`Fockers' DVD includes 65 blooper scenes

New on DVD

April 28, 2005|By Susan King | Susan King,LOS ANGELES TIMES

Meet the Fockers has proved critic-proof. Despite mixed notices, the sequel to Meet the Parents has become the most successful live-action comedy ever made. Since its Christmas release, the film has raked in more than $507 million worldwide.

The digital edition of Fockers (Universal, $30) may have set a record for the greatest amount of bloopers -- 65 -- featured on a DVD. The disc also offers 20 deleted scenes, including one with star Ben Stiller in a funny dual role. There are also brief interviews with Stiller, Dustin Hoffman and Barbra Streisand.

Rounding out the disc are lighthearted featurettes on the film's baby wrangler, the prop master and feline co-star Jinx the cat and commentary with director Jay Roach and editor/co-producer Jon Poll.

Also new

House of Flying Daggers (Sony, $29): Though it received only one Oscar nomination, for Xiaoding Zhao's vibrant cinematography, Zhang Yimou's acclaimed martial arts/love story was a critics' darling. The Boston Society of Film Critics named Zhang best director of 2004, as did the National Society of Film Critics. Andy Lau, Takeshi Kaneshiro and Zhang Ziyi are the three attractive stars. The digital edition includes a lengthy making-of documentary -- subtitled in English -- a look at the special effects, film-to-storyboard comparisons and subtitled commentary from the director and Zhang Ziyi.

Primer (Sony, $28): This dense Rubik's Cube of a suspense thriller picked up the Grand Jury Prize last year at the Sundance Film Festival. Shot on 16-millimeter for a mere $7,000, Primer stars writer/director/composer Shane Carruth as an inventor who teams up with his best friend (David Sullivan) to create a time machine. The DVD features technical and creative commentary from Carruth, his cast and crew.

A Love Song for Bobby Long (Lions Gate, $27): John Travolta goes the character-actor route with mixed results in this drama set in New Orleans. The digital edition is predictable -- deleted scenes, a behind-the-scenes featurette and passable audio commentary from director Shainee Gable and cinematographer Elliot Davis.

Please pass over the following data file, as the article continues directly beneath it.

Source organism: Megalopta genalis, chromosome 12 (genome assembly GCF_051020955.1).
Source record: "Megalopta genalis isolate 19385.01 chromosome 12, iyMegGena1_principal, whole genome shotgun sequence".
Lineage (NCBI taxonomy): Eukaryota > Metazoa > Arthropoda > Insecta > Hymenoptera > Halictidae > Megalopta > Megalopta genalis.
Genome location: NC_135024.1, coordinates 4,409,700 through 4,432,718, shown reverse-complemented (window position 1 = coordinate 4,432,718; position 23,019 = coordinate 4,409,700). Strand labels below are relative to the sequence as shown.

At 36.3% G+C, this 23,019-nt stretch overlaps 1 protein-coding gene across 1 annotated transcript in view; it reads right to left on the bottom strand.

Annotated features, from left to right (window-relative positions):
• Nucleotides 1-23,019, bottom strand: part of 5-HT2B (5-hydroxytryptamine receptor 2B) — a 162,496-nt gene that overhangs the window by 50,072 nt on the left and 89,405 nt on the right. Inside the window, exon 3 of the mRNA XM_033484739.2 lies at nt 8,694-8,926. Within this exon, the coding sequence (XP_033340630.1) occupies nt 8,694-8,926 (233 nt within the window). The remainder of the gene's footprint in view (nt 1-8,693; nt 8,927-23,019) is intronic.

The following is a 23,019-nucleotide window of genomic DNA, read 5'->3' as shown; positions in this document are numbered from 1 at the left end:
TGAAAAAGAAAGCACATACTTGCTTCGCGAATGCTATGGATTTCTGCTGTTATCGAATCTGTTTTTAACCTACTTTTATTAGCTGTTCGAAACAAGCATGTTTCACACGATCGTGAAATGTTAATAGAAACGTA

Dynasty -- Season 1 (Fox, $40) The prime-time soaps Dallas and Dynasty ruled the airwaves during the Reagan era. Though ABC's Dynasty didn't have quite the longevity of CBS' Dallas, it had a healthy run on the network from 1981 to 1989. And for good reason -- it was a delicious wallow filled with rich, beautiful, highly dysfunctional people, lots of sex and substantial shoulder pads. John Forsythe stars as the ultra-rich Denver oil tycoon Blake Carrington; Linda Evans as his wife, Krystle; Pamela Sue Martin as his hot-headed daughter, Fallon; and Al Corley as his bisexual son, Steven. The four-disc set features commentary with co-creator Esther Shapiro and Corley, and "profiles" of Fallon and Steven.

The Errol Flynn Signature Collection (Warner Home Video, $60 for the set; $20): One of the most popular and athletic stars of the 1930s and 1940s, Flynn excelled in a series of well-crafted swashbucklers and action dramas. This five-movie set packages five of his best from 1935 to 1942: Captain Blood, The Private Lives of Elizabeth and Essex, Dodge City, The Sea Hawk and They Died With Their Boots On. Each disc includes a new documentary on the respective film, trailers, shorts, newsreels and cartoons.

Coming Tuesday

National Treasure, The Phantom of the Opera, The Chorus, Enduring Love

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